BEIJING — China’s manufacturing slowed further in July as Beijing cooled an overheated economy and demand for exports weakened amid Europe’s debt crisis and sluggish U.S. growth, two surveys showed Monday.

China has been a bright spot amid global economic gloom. The slowdown could have repercussions for other countries that are looking to its giant manufacturing industries to drive demand for iron ore, factory machinery and other goods.

The HSBC purchasing managers’ index fell to its lowest level in 16 months and showed manufacturing activity contracting. A survey by an industry group, the China Federation of Logistics and Purchasing, showed activity expanding but only slightly.

Chinese industrial production has slowed following repeated interest rate increases and other curbs as the government tries to slow rapid economic growth and cool inflation that surged to a three-year high of 6.4 percent in June.

HSBC said its PMI fell to 49.3 from June’s 50.1 on a 100-point scale; numbers below 50 show activity contracting. It was the lowest level since March 2009.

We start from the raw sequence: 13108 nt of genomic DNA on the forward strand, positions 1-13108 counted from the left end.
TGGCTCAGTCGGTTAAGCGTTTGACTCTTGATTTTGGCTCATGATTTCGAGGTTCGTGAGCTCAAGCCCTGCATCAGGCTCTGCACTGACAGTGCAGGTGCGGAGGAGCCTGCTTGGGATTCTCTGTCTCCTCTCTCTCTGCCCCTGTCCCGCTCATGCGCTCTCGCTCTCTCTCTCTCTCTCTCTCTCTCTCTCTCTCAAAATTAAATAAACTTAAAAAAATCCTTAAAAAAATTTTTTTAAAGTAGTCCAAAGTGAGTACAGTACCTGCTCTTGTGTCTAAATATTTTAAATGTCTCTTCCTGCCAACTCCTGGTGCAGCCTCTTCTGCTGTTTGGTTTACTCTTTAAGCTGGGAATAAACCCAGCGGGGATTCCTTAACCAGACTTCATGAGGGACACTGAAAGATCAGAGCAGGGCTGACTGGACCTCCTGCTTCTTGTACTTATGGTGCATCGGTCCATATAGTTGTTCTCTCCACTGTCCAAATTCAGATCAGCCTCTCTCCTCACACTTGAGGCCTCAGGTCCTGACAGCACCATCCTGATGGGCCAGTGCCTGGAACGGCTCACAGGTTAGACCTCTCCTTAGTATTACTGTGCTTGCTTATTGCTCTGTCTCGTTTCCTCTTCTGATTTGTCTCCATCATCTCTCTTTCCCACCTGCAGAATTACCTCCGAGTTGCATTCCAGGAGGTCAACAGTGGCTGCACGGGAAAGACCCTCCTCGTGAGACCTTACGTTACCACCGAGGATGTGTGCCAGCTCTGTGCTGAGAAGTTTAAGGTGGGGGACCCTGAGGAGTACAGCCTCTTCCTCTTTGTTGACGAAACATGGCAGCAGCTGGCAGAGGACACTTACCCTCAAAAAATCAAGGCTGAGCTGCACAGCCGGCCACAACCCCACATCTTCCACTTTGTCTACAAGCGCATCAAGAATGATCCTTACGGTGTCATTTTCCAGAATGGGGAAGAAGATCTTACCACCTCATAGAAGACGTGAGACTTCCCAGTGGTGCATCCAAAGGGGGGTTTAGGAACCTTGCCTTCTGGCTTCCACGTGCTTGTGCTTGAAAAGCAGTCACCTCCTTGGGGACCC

New export orders, one component of the index, fell for a third straight month.

“This has confirmed the slowing growth momentum of the manufacturing sector against the backdrop of sustained tightening and lackluster external demand,” HSBC economist Qu Hongbin said.

However, Qu said activity still was strong enough that Beijing can tighten monetary policy further in the current quarter to cool inflation.

The Chinese logistics group said its PMI fell to 50.7 from June’s 50.9, also on a 100-point scale.The slowdown could affect other countries looking to China to drive demand.